Whether you scheduled a C-section or ended up with an unplanned surgical intervention, getting your body back to its pre-pregnancy state is a process of healing and recovery. Exercise can play an important role in restoring your physical well-being after a C-section. Understanding the phases of post-partum recovery will help you plan an exercise program geared to the pace of your internal healing.
Many changes take place in your body during pregnancy, including increased weight, postural changes, stretched muscles and ligaments and changes to your cardiorespiratory system. According to the American College of Obstetricians and Gynecologists, it can take four to six weeks after a normal vaginal delivery to restore the body to its pre-pregnancy state. Recovery from a C-section can take even longer because the site of your incision must heal completely. ACOG recommends you allow a minimum of six weeks to recover after your C-section before returning to regular exercise.
Out of the Gate
While you will need to postpone vigorous exercise, you can begin light physical activity within a week or two after your surgery. Illinois Northwestern Lake Forest Hospital offers an exercise program for post-C-section mothers that includes gentle exercises and movements geared to reducing pain and adhesions from your surgery, improving posture, strengthening the muscles of your pelvic floor and strengthening your abdominal muscles. During this early postpartum stage, physical therapist Ela Lewis, MSPT, recommends deep breathing exercises, pelvic tilts, hip lifts, pelvic floor strengthening exercises and walking. She notes that exercise should be pain-free.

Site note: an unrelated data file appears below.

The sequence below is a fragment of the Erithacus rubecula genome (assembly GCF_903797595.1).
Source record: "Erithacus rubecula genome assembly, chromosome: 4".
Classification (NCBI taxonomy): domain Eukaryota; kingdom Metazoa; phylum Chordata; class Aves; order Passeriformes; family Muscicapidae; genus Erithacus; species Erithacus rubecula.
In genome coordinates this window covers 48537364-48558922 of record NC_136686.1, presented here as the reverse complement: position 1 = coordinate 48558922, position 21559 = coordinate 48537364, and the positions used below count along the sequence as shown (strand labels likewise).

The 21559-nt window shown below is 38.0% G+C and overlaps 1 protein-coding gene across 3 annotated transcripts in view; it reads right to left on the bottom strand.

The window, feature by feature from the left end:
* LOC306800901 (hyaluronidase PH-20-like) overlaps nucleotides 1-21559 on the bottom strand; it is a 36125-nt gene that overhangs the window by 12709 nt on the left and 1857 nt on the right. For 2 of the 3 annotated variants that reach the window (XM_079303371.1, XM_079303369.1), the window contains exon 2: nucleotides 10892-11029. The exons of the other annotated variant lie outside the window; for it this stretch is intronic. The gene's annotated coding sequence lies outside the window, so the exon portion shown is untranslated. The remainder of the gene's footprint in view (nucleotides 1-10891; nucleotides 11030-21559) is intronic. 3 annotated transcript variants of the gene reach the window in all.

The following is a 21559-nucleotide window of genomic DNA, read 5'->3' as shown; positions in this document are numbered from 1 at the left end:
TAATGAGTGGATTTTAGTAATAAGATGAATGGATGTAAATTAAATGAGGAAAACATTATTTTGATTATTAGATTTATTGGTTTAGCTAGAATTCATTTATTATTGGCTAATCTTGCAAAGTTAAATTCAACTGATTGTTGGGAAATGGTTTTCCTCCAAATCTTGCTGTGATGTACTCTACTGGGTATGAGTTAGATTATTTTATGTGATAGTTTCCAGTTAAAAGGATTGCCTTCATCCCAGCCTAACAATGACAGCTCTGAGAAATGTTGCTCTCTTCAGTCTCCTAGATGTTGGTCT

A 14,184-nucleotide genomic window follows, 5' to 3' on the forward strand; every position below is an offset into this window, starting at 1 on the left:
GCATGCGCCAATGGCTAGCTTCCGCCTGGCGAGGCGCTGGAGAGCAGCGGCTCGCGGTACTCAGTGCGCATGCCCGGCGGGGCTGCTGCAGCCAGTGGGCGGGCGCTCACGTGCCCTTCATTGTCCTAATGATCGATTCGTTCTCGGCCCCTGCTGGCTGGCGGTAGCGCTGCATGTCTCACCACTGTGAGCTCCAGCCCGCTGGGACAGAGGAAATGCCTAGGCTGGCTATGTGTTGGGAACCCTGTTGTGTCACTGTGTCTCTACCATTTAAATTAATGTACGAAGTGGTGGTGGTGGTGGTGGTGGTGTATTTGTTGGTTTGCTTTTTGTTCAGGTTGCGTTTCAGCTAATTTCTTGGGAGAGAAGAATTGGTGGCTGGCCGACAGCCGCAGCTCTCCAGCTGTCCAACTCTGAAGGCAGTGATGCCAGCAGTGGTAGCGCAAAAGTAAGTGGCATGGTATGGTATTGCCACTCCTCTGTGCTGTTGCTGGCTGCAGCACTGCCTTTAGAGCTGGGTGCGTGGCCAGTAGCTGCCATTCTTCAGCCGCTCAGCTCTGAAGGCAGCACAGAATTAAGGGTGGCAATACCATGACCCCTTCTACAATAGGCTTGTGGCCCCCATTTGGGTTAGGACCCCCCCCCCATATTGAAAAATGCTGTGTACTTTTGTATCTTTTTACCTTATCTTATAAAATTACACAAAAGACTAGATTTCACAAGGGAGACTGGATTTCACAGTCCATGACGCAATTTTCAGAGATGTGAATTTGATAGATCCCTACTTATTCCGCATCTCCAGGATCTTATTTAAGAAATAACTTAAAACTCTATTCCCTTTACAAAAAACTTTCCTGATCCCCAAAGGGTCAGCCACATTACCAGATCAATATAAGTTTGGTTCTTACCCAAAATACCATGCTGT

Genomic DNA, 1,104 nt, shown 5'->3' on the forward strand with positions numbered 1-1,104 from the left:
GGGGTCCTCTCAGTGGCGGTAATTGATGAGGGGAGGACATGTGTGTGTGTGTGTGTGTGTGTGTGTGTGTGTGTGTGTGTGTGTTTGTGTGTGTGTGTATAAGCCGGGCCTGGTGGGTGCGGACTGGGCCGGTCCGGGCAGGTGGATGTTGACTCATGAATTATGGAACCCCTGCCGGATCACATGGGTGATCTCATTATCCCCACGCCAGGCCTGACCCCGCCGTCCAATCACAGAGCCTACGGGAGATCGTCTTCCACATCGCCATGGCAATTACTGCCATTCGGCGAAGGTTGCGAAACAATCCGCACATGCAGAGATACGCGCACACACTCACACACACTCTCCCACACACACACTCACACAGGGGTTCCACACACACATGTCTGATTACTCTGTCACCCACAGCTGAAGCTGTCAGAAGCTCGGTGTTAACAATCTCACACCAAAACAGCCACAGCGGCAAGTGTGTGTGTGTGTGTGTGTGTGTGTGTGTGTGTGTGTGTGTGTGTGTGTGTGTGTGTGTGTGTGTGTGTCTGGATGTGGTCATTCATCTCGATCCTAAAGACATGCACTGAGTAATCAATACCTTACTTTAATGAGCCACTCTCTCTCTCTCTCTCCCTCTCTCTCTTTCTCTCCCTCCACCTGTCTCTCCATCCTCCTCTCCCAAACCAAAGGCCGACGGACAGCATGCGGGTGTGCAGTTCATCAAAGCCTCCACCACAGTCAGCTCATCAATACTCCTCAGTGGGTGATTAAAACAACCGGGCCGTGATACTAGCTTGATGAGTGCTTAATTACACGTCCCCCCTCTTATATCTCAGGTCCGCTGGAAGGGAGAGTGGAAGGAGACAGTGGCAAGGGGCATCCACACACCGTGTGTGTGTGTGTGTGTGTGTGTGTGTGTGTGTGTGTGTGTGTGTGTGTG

Green Means "Go" -- Slowly
After six weeks of recovery, your body should have healed sufficiently for you to progress to a regular exercise routine that includes aerobic exercise and resistance training. However, before you begin, consult your physician to confirm that your body is ready for increased activity. Once you get the green light, begin slowly. Gradually increase the duration and intensity of your workouts, and listen to your body for signs of discomfort and pain. ACOG recommends you build up to the the American College of Sports Medicine guidelines of 30 minutes daily of moderate-intensity activity, plus two weekly resistance training sessions. If you are breastfeeding, ACOG advises you nurse your baby immediately before exercise to reduce discomfort and minimize the influence of lactic acid on milk acidity.
Ramping It Up
Regaining your pre-pregnancy fitness level is a process that takes time. The IDEA Health and Fitness Association notes that it may take between two to six months or longer for you return to your pre-pregnancy state. Colleen Fitzgerald, M.D., medical director of the Rehabilitation Institute of Chicago Women’s Health Rehabilitation, explains that a well-designed exercise program during the first six months postpartum is key to maximum recovery. If you have gradually increased your exercise frequency, intensity and duration by six months postpartum, you should be able to engage in vigorous exercise and sports and enjoy a wide range of recreational activities.
- American College of Obstetricians and Gynecologists: Exercise During Pregnancy and the Postpartum Period
- British Medical Journal: Guidelines of the American College of Obstetricians and Gynecologists for Exercise During Pregnancy and the Postpartum Period
- IDEA Health and Fitness Association: Pregnancy And Postpartum Exercise
- Mayo Clinic: Weight Loss After Pregnancy: Reclaiming Your Body
- Northwestern Lake Forest Hospital: Post C-section Early Exercise Program
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